At 102, WWII veteran pilot Jerrie Badger shared her trailblazing story of courage

During World War II, it became evident there were not enough male pilots. That's when civilian women grabbed the controls and took off into the skies. They were members of the Women Airforce Service Pilots, also known as WASP. They were the first women to fly America's military aircraft and one of those brave women lives in Suwanee. 

At 102 years old, there's still a twinkle in Jerrie Badger's eye when she talks about flying. She took her first plane ride when she was 18 and immediately knew she had found her passion.

"I found everything about it very intriguing, very interesting. I found what I loved," said Jerri. 

In 1942, during World War II, when men were called into combat, the nation needed more pilots. Jerrie, along with other courageous female civilians, stepped up. About 25,000 women applied to be in the Women Airforce Service Pilots. Only 1,100 made it through the program.

"If you got your wings, you know you were good," said Jerrie.

Jerrie graduated in 1944, the last WASP class. Initially, the group of elite women aviators hit some turbulence.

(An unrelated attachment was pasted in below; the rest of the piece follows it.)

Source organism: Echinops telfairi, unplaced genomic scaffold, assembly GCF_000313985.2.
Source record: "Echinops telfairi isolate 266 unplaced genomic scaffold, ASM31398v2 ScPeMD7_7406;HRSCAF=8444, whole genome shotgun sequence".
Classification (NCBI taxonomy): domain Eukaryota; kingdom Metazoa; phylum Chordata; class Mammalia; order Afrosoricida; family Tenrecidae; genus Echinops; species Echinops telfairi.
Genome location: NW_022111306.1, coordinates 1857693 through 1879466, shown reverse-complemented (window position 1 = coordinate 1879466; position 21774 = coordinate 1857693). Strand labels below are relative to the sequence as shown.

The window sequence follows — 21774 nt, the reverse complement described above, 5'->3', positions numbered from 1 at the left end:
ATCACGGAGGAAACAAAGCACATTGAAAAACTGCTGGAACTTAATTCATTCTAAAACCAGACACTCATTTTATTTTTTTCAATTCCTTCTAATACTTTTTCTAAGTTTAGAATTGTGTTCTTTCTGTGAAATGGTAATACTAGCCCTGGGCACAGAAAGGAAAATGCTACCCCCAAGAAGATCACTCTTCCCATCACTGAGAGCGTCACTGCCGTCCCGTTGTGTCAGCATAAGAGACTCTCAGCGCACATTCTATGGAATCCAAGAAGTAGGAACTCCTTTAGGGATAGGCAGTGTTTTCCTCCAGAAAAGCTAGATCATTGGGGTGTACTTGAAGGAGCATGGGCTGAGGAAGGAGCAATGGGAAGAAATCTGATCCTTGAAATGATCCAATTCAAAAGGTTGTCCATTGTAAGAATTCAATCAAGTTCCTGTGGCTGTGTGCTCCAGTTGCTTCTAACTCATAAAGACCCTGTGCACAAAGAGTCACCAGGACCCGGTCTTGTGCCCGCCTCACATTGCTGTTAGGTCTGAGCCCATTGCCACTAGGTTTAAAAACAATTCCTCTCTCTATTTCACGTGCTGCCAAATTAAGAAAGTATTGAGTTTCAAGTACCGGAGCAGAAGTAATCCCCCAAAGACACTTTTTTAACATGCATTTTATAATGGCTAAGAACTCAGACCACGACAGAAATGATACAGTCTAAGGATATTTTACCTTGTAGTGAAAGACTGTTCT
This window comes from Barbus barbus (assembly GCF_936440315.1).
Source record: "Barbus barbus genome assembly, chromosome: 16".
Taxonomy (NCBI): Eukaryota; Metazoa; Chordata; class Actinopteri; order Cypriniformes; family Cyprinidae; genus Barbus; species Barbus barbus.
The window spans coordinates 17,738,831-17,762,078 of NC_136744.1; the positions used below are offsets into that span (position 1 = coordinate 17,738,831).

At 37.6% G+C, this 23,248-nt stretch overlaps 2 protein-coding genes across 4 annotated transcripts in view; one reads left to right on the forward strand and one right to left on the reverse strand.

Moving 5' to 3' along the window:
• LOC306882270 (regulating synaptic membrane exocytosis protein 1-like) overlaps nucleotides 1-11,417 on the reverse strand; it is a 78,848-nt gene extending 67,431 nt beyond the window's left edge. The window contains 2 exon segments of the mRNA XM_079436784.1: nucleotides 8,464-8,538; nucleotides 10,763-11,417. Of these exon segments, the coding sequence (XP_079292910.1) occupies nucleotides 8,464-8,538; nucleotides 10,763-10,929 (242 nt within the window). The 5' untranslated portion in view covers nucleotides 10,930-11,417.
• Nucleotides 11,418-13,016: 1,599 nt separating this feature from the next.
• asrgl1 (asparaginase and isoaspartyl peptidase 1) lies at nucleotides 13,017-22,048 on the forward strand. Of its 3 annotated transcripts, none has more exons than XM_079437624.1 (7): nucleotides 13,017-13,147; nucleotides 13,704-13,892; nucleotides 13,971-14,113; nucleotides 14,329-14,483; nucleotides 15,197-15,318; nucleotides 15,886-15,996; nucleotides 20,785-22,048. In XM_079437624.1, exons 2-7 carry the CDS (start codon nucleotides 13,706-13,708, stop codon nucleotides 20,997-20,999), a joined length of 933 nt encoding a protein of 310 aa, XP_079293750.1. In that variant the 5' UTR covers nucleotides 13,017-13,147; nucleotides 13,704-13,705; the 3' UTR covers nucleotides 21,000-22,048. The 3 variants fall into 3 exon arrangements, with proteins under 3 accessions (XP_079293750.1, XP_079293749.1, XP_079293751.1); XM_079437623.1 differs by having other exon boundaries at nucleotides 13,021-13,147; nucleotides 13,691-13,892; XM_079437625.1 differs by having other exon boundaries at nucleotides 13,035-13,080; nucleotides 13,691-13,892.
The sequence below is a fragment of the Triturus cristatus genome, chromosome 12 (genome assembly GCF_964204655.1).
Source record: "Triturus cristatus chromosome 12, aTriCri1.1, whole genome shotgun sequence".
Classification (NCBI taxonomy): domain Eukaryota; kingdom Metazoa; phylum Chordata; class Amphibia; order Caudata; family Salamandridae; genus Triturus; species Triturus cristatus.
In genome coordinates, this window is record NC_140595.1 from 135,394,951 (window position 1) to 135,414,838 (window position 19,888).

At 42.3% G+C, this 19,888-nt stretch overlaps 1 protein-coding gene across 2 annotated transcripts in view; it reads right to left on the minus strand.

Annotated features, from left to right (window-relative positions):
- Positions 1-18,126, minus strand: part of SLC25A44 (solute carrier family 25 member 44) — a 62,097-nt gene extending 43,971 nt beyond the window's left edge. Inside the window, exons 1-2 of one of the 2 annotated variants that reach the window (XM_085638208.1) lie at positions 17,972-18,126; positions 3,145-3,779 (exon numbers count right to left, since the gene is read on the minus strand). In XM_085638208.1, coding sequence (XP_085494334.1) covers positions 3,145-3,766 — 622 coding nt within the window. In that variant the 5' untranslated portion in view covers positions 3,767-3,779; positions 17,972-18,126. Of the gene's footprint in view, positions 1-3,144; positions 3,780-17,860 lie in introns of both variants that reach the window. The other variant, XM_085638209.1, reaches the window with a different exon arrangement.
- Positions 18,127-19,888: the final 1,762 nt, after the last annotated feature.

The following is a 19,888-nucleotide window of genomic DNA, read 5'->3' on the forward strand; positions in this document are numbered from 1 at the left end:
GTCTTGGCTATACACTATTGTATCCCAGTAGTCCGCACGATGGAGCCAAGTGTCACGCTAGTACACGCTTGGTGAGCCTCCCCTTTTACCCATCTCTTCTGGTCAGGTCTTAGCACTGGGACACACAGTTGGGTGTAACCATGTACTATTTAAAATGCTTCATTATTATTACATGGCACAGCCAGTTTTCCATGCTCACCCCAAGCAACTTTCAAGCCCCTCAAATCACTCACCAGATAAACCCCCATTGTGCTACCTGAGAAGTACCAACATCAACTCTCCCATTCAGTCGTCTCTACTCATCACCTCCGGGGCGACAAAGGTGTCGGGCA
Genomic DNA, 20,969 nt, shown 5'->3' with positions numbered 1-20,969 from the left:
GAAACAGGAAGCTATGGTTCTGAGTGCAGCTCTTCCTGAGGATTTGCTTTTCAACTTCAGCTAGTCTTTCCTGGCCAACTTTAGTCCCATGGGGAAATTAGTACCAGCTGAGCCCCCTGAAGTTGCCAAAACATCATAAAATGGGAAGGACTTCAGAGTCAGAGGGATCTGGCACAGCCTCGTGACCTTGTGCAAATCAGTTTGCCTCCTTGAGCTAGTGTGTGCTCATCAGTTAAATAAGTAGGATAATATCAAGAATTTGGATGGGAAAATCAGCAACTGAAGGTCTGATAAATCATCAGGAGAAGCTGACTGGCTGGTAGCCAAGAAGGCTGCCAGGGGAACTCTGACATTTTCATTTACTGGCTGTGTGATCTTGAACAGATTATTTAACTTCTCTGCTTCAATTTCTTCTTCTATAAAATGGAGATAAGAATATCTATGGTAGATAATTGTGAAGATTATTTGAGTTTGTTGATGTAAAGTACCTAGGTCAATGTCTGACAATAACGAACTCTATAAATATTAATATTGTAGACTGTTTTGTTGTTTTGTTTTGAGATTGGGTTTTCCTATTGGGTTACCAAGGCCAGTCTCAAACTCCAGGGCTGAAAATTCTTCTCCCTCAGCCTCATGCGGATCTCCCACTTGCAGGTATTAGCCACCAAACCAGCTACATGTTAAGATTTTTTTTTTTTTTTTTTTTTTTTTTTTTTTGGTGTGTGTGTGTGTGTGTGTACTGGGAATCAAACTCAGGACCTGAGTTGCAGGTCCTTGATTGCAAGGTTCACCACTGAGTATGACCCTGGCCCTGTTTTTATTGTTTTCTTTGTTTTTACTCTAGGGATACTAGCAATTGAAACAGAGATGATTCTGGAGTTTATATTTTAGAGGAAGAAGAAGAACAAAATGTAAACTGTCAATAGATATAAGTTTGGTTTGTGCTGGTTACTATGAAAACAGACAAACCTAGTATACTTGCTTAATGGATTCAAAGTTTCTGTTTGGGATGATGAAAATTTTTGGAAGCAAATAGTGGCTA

"It was a very sought after career for the men and the women were, well, we should be at home washing dishes," said Jerrie. 

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Jerrie Badger, at 102, is sharing her story of being one of the elite Women Airforce Service Pilots during WWII. (Supplied)

However, with their flying skills and can-do attitude, the WASP soared.

"It was a new field for women, and we were trying to make a name for ourselves," said Jerrie.

"They served at all 120 military bases across the U.S. They flew in all 77 aircraft the government had. They collectively flew 66 million miles in 2 years," said Lisa Taylor, director of the National WASP WWII Museum. 

Taylor says the missions of these brave women ranged from the mundane to the dangerous. They would ferry aircraft to different bases around the country, conduct test flights after repairs were made, and even act as targets for gunnery practice. 

"Just imagine, you're flying an aircraft and 1,000 feet of rope behind you, you've got a windsock and there are men on the ground or sometimes in the air, shooting at your target!" said Taylor. 

"You had to be good period, or you'll get killed," said Jerrie.

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Jerrie Badger, at 102, shares her story of the elite Women Airforce Service Pilots during WWII with Civil Air Patrol cadets. (Supplied)

Jerrie, who now lives in Suwanee, often shares stories of her life in flight. Recently, she spoke to some Civil Air Patrol cadets. She says it was amazing being part of this extraordinary group of female trailblazers and their contribution to our country during World War II.

"Anytime you can help one person, that's nice. A room full of people. That's wonderful," said Jerrie.

While WASPs were classified as civilians, in 1977 they were granted veteran status by Congress under President Jimmy Carter, giving them the recognition they deserved.